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Field Methods in Archaeology Paperback – January 31, 1997

ISBN-13: 978-1559347990 ISBN-10: 1559347996 Edition: 7th

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Product Details

  • Paperback: 592 pages
  • Publisher: McGraw-Hill Humanities/Social Sciences/Languages; 7 edition (January 31, 1997)
  • Language: English
  • ISBN-10: 1559347996
  • ISBN-13: 978-1559347990
  • Product Dimensions: 9.1 x 7.3 x 0.9 inches
  • Shipping Weight: 1.8 pounds
  • Average Customer Review: 3.6 out of 5 stars  See all reviews (9 customer reviews)
  • Amazon Best Sellers Rank: #807,500 in Books (See Top 100 in Books)

Editorial Reviews

About the Author

Ken Feder received his Ph.D. in anthropology from the University of Connecticut in 1982. He is a full professor in the Department of Anthropology at Central Connecticut State University where he has taught since 1977. He is the founder and director of the Farmington River Archaeological Project, an on-going survey of an inland, upland valley in north central Connecticut. He is the author of several books including Human Antiquity: An Introduction to Physical Anthropology and Archaeology (with Michael Park); Frauds, Myths, and Mysteries: Science and Pseudoscience in Archaeology; A Village of Outcasts: Historical Archaeology and Documentary Research at the Lighthouse Site; The Past in Perspective: An Introduction to Human Prehistory; Field Methods in Archaeology (co-editor with Tom Hester and Harry Shafer); Lessons from the Past: An Introductory Reader in Archaeology (editor); and Dangerous Places: Health, Safety, and Archaeology (co-edited with David Poirier). He is a Fellow of the Committee for the Scientific Investigation of Claims of the Paranormal. He has been the recipient of the Excellence in Teaching Award at Central Connecticut State University. He has appeared on a number of television documentaries about archaeology for BBC Horizon, the History Channel, and the Learning Channel. He lives in West Simsbury, Connecticut with his wife, two sons, and three bad cats.

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Customer Reviews

3.6 out of 5 stars
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Most Helpful Customer Reviews

42 of 45 people found the following review helpful By t.r.hester@mail.utexas.edu on September 14, 1999
Format: Paperback
The three recent comments on FIELD METHODS, 7th ed. need some clarification. Yes, the book is long, very long. I didn't know we had any statistics in it (reviewer #1)! It is not comparable to Joukowsky, as her book, like our 6th ed., Hester, et al. l975, is now badly out of date. The 7th ed., l997, is designed as (l) a text, especially for field schools (2) a reference on contemporary approaches to field archaeology. It is not a trade book, especially since Mayfield does not discount to bookstores. The long-winded aspect comes from an effort to review contemporary archaeology, which is changing rapidly and covers a broad area of inquiry. The academic review cards received by Mayfield after publication were overwhelmingly positive. Thus, the book appeals largely to professionals and active avocational archaeologists. It is not a "light read" on the glorious discoveries of archaeology.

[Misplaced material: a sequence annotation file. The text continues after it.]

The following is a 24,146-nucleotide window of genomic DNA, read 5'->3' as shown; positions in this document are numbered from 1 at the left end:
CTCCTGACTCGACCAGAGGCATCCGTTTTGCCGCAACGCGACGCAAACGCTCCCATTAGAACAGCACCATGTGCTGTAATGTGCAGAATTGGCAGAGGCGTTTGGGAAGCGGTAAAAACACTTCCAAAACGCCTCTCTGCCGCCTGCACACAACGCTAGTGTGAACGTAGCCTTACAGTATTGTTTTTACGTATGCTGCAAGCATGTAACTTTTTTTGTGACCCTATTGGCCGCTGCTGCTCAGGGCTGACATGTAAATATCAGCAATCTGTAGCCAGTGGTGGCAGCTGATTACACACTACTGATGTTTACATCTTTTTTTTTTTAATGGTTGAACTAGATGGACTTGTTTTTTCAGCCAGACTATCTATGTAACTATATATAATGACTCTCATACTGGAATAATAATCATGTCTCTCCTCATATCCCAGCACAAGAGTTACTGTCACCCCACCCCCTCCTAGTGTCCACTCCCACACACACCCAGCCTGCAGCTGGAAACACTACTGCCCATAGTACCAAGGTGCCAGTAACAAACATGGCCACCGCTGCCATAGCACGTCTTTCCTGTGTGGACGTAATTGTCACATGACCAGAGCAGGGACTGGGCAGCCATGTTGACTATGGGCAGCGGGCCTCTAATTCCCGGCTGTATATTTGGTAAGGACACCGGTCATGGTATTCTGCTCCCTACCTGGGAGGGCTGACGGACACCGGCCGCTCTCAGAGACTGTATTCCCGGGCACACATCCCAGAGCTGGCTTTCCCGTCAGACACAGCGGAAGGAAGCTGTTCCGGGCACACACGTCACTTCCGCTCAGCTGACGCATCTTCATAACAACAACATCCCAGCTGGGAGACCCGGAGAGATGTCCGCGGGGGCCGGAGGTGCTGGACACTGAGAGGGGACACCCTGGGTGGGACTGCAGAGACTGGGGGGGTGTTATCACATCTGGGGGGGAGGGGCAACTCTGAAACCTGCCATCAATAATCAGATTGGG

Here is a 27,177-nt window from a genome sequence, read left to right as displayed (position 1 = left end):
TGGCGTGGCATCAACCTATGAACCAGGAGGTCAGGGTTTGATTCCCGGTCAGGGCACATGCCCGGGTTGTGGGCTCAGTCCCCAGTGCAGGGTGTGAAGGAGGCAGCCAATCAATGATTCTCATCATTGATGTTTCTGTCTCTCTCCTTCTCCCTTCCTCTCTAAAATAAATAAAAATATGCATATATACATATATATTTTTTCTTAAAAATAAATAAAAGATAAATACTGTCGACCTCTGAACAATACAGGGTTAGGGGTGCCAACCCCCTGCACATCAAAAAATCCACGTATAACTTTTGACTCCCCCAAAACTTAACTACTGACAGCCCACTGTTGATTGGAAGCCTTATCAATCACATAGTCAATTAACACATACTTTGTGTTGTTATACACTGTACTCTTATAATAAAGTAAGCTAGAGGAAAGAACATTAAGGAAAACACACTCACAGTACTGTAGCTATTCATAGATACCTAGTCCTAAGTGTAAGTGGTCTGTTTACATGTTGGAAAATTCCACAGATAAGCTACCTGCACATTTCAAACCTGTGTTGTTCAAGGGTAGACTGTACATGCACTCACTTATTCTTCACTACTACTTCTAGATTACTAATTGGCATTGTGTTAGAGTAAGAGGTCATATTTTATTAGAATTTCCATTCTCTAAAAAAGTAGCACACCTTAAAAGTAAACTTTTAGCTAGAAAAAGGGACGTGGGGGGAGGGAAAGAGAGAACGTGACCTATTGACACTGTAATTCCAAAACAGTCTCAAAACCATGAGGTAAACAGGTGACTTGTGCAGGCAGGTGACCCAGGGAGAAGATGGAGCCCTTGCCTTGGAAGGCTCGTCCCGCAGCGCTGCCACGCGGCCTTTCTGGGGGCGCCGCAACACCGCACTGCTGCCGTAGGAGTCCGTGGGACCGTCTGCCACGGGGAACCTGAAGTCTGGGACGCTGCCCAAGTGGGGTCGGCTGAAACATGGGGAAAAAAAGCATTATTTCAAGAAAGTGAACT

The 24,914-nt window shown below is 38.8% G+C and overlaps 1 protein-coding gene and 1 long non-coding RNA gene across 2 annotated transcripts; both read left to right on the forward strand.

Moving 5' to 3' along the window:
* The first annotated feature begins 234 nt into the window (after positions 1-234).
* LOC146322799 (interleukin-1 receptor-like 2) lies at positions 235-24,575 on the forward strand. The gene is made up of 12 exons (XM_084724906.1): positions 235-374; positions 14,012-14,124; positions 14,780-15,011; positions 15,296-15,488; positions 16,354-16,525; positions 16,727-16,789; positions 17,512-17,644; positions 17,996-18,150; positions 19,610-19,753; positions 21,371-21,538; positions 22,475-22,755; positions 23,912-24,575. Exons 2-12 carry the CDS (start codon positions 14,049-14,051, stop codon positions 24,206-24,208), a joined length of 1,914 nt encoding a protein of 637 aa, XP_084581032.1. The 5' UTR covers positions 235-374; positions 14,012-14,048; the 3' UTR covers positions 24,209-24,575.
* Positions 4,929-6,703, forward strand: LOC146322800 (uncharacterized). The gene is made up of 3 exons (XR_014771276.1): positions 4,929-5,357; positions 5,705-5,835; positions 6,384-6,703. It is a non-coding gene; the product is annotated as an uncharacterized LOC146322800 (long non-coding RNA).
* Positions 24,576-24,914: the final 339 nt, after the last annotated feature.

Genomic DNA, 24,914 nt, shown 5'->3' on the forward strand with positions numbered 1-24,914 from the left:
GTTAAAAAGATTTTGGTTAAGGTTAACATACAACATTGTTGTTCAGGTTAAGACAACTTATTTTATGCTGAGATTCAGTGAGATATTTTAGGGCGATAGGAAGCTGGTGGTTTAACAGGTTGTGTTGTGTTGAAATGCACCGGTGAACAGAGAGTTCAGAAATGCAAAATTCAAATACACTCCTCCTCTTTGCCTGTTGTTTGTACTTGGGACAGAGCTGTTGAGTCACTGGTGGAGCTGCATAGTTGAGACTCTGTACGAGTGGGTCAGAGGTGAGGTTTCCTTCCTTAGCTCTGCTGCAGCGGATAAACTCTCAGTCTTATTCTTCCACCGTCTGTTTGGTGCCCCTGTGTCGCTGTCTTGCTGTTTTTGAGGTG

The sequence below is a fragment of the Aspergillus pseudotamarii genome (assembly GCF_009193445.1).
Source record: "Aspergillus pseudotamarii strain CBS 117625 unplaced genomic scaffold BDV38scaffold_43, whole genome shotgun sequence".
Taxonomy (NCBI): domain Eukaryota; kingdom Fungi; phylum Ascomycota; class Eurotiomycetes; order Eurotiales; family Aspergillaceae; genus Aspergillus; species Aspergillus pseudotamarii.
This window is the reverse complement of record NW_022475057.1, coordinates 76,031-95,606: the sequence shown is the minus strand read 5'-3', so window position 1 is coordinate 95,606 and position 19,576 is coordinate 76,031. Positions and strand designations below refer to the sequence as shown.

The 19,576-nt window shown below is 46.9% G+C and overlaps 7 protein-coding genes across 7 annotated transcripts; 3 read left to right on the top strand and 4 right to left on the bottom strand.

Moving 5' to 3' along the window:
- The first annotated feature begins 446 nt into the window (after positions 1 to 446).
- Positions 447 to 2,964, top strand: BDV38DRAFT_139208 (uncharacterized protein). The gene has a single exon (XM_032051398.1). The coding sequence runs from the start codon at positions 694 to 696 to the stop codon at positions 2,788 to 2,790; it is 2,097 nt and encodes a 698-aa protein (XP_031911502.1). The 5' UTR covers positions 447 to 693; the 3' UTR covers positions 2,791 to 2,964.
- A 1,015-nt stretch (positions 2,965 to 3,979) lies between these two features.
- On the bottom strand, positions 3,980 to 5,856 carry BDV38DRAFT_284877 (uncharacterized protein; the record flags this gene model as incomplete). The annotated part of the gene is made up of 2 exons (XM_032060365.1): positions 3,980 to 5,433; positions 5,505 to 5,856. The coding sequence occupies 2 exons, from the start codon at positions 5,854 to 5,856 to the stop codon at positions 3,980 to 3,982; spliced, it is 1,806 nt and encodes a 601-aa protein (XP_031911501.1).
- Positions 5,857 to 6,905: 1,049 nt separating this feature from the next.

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11 of 12 people found the following review helpful By A Customer on November 8, 1999
Format: Paperback
As a person interested in learning more about archaeology field methods, I found this book had good explanations of some very puzzling processes. It also makes a great textbook and was used to prepare students for a field school by professors at UT Dallas. Good book - but you may have to read it over a couple of times in order to fully grasp all the knowledge presented.
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7 of 8 people found the following review helpful By Richard Gibson on February 13, 2004
Format: Paperback
This is a comprehensive text book, not of the "Archaeology for Dummies" variety. More than a couple universities use this book as their standard text for senior level courses in archaeological field methods. Be prepared to learn rather than entertained...it's a serious work. As for the writing style, most text books could stand to be re-written by some best-selling author, but had to give this one five stars just to bring its score up from the absurd two and a half it is currently rated at.
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3 of 3 people found the following review helpful By A Customer on April 24, 2004
Format: Hardcover
Fantastic book! Very clear and very comprehensive. If you are serious about archaeology, you'll enjoy this book. If you're a hobbyist or have comprehension issues, you might not enjoy it. Highly recommended.
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3 of 3 people found the following review helpful By Amazon Customer on July 5, 2004
Format: Paperback
This is an excellent book for a student of archaeological methods. If you are looking for light reading, as some of the earlier reviews must have been, then look somewhere else.
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